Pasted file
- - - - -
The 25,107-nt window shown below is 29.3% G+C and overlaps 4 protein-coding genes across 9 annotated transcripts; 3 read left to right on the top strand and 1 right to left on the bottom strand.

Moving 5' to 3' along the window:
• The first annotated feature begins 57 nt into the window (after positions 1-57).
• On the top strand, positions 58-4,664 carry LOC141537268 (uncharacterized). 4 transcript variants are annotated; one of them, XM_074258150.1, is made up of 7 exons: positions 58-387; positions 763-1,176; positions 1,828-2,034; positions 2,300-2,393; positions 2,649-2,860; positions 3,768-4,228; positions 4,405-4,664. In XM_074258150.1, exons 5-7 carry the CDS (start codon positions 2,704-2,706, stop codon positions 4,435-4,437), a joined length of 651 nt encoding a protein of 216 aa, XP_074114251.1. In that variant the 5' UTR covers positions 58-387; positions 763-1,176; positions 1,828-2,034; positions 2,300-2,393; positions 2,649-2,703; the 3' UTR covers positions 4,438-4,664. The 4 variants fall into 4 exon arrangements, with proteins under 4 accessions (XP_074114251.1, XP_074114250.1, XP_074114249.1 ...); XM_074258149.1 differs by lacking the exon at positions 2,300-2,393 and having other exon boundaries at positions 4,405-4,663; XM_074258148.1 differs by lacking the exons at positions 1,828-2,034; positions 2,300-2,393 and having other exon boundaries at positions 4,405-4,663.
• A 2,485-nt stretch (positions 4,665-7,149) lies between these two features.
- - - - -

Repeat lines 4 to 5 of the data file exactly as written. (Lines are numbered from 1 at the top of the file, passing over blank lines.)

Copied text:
• On the top strand, positions 58-4,664 carry LOC141537268 (uncharacterized). 4 transcript variants are annotated; one of them, XM_074258150.1, is made up of 7 exons: positions 58-387; positions 763-1,176; positions 1,828-2,034; positions 2,300-2,393; positions 2,649-2,860; positions 3,768-4,228; positions 4,405-4,664. In XM_074258150.1, exons 5-7 carry the CDS (start codon positions 2,704-2,706, stop codon positions 4,435-4,437), a joined length of 651 nt encoding a protein of 216 aa, XP_074114251.1. In that variant the 5' UTR covers positions 58-387; positions 763-1,176; positions 1,828-2,034; positions 2,300-2,393; positions 2,649-2,703; the 3' UTR covers positions 4,438-4,664. The 4 variants fall into 4 exon arrangements, with proteins under 4 accessions (XP_074114251.1, XP_074114250.1, XP_074114249.1 ...); XM_074258149.1 differs by lacking the exon at positions 2,300-2,393 and having other exon boundaries at positions 4,405-4,663; XM_074258148.1 differs by lacking the exons at positions 1,828-2,034; positions 2,300-2,393 and having other exon boundaries at positions 4,405-4,663.
• A 2,485-nt stretch (positions 4,665-7,149) lies between these two features.